Ofcom has fined Al Ehya Digital Television seventy five thousand spondoolicks for 'repeated breaches' of the broadcasting code in the Saturday Night Special programme aired on Noor TV. Noor TV is a general entertainment and Islamic education channel broadcast on Sky, and Saturday Night Special features presenters taking calls from viewers who donate money to the channel in return for prayers. In June, Ofcom found the show guilty of 'various breaches of its Broadcasting Code,' including 'the exploitation of susceptible viewers, and unfair promotion of products and services.' The regulator said that the offer of 'inducements' for donations of up to one thousand quid, such as 'special gifts' and 'prayers that were claimed to improve the donor's health,' wealth or success, 'carried the risk that susceptible members of the audience may have been persuaded to donate money to Noor TV when they would not otherwise have done so. In particular, the appeal focused heavily on religious beliefs, which Ofcom considered had created an additional risk that susceptible viewers would have been more likely to make donations than they otherwise would have done,' the regulator added. Ofcom said that it was 'extremely concerned' that viewers donating money via the website of charity the Mohiuddin Trust under the belief that it was to fund Noor TV's programming were being 'misled,' because it understood that the cash did not actually go to its stated purpose. The watchdog also said that Saturday Night Special breached its rules by 'overly promoting a DVD.' Ofcom has decided that the breaches were 'sufficiently serious' as to require the imposition of a financial penalty of seventy five thousand smackers on Noor TV operator Al Ehya Digital Television. The fine is payable to the Paymaster General. Post-dated cheques are not acceptable, they want it in cash. Noor TV must also broadcast a statement of Ofcom's findings in a form and on a date decided by the regulator.

BBC3 has axed behind-the-scenes show Doctor Who Confidential. The series originally launched in 2005 to tie in with Doctor Who's revival. However, Confidential will not continue after the current sixth run due to BBC budget cuts, according to the Gruniad. BBC3's controller Zai Bennett is reportedly keen on 'focusing investment on original commissions in the future.' Bennett has recently cancelled a number of long-running BBC3 shows, including Ideal, Hotter Than My Daughter, Coming of Age and Two Pints of Lager and a Packet of Crisps. In a statement, a BBC spokeswoman said: 'Doctor Who Confidential has been a great show for BBC3 over the years, but our priority now is to build on original British commissions, unique to the channel.'

Terry O'Quinn has signed up for more episodes of Hawaii Five-0. The former Lost star was originally contracted to appear in six episodes of the CBS drama's second season. O'Quinn's role as Joe White has now been expanded, executive producer Peter Lenkov told TV Guide. 'His original deal was six episodes, and now we'll do another three,' he revealed. 'And we're hoping for even more.' O'Quinn recently admitted that he is keen to reunite on-screen with Lost co-star Michael Emerson. He has also signed up for a role in Desperate Housewives creator Marc Cherry's new ABC pilot Hallelujah, which is currently undergoing re-writes. 'Terry's a guy who really wants to get his own show, and he deserves that,' said Lenkov. That's his goal. But we'd love to make it work where he could do both.'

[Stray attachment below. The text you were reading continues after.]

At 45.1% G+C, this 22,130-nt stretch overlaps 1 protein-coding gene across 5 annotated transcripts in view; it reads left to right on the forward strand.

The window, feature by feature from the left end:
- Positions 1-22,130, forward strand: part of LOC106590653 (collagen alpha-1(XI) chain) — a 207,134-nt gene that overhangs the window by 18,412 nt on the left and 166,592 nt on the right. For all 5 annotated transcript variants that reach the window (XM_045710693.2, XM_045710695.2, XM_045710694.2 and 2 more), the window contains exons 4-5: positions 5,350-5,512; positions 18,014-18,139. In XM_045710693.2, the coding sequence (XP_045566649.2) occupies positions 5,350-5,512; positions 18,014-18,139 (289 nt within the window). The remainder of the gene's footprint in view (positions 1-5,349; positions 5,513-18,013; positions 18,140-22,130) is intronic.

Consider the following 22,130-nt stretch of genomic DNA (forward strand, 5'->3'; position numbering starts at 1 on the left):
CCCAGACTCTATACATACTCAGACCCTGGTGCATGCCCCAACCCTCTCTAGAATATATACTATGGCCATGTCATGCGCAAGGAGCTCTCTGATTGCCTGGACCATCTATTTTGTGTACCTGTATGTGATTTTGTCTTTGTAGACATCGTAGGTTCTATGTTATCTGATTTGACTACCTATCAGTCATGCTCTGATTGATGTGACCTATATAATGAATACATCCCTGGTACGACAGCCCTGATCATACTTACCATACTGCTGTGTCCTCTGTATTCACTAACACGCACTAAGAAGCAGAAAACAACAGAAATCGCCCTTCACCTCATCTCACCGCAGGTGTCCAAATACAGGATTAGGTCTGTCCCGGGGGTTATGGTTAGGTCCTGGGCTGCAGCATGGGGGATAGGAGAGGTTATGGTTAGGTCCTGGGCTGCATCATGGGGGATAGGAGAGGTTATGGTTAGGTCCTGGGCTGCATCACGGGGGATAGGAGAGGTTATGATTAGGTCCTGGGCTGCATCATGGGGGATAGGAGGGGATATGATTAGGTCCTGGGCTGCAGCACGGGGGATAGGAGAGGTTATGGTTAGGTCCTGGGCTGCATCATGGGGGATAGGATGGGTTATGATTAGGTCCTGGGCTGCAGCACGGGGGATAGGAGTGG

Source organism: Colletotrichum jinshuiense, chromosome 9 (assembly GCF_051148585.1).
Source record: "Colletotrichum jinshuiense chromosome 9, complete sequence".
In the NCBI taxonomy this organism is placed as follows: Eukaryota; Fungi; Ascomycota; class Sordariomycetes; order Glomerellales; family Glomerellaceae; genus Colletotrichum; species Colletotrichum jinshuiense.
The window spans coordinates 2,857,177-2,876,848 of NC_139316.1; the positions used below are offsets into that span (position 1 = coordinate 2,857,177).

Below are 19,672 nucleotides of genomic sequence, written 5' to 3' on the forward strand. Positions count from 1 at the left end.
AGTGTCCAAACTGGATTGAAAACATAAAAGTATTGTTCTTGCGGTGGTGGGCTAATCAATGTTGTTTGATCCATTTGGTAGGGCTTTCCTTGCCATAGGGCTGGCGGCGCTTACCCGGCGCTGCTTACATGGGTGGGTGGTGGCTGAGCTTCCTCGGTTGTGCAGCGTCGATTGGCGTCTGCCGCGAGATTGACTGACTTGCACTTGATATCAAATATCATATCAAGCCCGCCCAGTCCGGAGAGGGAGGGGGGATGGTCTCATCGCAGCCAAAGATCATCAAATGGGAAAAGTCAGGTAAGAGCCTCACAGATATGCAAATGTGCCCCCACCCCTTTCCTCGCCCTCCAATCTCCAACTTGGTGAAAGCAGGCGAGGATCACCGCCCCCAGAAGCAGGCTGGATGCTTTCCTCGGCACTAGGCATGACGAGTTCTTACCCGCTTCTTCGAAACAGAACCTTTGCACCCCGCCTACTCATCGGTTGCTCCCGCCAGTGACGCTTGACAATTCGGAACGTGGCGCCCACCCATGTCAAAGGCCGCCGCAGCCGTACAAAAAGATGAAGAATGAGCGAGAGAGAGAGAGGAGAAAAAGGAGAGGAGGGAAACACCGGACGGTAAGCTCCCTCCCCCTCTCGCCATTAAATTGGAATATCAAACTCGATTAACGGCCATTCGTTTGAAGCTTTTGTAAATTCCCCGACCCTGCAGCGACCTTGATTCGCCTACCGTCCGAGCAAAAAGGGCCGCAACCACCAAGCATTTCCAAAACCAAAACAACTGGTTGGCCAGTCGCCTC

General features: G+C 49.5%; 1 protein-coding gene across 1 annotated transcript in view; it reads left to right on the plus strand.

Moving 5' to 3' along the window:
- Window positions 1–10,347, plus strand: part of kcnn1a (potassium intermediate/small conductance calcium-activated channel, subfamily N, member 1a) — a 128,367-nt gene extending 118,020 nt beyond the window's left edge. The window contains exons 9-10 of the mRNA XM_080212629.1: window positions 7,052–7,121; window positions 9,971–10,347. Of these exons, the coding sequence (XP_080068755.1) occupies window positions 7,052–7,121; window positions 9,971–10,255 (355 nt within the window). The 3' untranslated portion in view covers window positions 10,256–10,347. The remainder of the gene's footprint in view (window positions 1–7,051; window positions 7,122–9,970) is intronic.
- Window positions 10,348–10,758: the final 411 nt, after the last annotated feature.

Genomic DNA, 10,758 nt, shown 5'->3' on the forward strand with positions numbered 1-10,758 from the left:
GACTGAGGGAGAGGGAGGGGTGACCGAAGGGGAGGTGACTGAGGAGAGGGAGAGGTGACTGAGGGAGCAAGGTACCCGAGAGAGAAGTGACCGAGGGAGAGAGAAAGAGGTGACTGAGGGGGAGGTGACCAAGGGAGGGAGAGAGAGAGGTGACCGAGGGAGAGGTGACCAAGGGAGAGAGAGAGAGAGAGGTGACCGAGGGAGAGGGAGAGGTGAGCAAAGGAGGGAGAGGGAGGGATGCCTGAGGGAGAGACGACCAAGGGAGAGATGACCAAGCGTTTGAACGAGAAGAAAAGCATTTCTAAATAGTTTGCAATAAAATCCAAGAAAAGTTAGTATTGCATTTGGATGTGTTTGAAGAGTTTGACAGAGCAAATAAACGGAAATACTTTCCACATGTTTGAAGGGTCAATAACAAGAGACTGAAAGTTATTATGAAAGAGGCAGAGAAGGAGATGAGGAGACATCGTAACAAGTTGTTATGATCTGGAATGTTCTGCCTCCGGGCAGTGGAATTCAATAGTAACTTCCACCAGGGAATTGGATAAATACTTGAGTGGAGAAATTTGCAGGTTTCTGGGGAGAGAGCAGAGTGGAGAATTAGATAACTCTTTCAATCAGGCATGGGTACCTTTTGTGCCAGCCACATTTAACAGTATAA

The Cure will play their first three LP in full at a rare UK show and again in the US later this year. The band will play Three Imaginary Boys, Seventeen Seconds and Faith at London's Royal Albert Hall on Tuesday 15 November. Labelled The Reflections Show, the band previously played the set at the Vivid Festival in Sydney. The Cure follow the London date with three US shows at the Pantages Theatre, LA on 21, 22 and 23 November and further dates at the Beacon Theatre, NYC on 25, 26 and 27 November.

Barry Gibb lookalike Robbie Savage has admitted: 'I'm not very good at all' Frankly, football fans have been telling the loudmouthed ex-Welsh international that for nearly two decades.

Sky News and the BBC's live coverage of the Labour party conference in Liverpool went off air for a few minutes during Ed Milimolmandi's keynote speech on Tuesday afternoon after a generator failed. It was particularly embarrassing for Sky as this occurred just after Milimolimandi had spoken of how 'sickened' he'd been by the revelations that the Scum of the World had hacked the phone of Milly Dowler. The Labour leader's address to the conference disappeared for about five minutes due to a technical fault with a contractor's truck that was supplying pooled footage to broadcasters. The BBC News channel switched to 5Live's audio coverage while the problem was being fixed but BBC2, which was also showing the speech, went blank. A BBC spokesman said: 'It was a technical fault caused by a generator failure in a contractor's truck which was supplying a pooled feed to broadcasters.' A spokesman for Sky News explained: 'Unfortunately during Ed Miliband's speech a junction box powering some of the broadcast trucks tripped and as a result we lost the feed to our live link. An alternative method of transmission was used via satellite to re-establish the live link. This process took approximately five minutes.' There were suggestions on Twitter that in the interests of balance and to avoid 'suggestions of conspiracy' the broadcasters should also go off air for the same amount of time during David Cameron's speech at the Conservative Party conference in October. Which would be a blessing.

A court in Saudi Arabia has sentenced a woman to ten lashes for breaking the country's ban on female drivers. You have to pay good money for that sort of thing down in Soho. Or, you know, so this blogger is led to believe. The woman, identified only as Shema, was found guilty of driving in Jeddah in July. Women2drive, which campaigns for women to be allowed to drive in Saudi Arabia, says she has already lodged an appeal. In recent months, scores of women have driven vehicles in Saudi cities in an effort to put pressure on the monarchy to change the law. The sentence comes two days after the Saudi leader King Abdullah announced women would be allowed to vote for the first time in 2015. Two other women are due to appear in court later this year on similar charges, correspondents say.

The latest Keith Telly Topping's 45 of the Day considers that there's time much hatred and nastiness in the world. It's time to let the Love in. Sing, Arthur.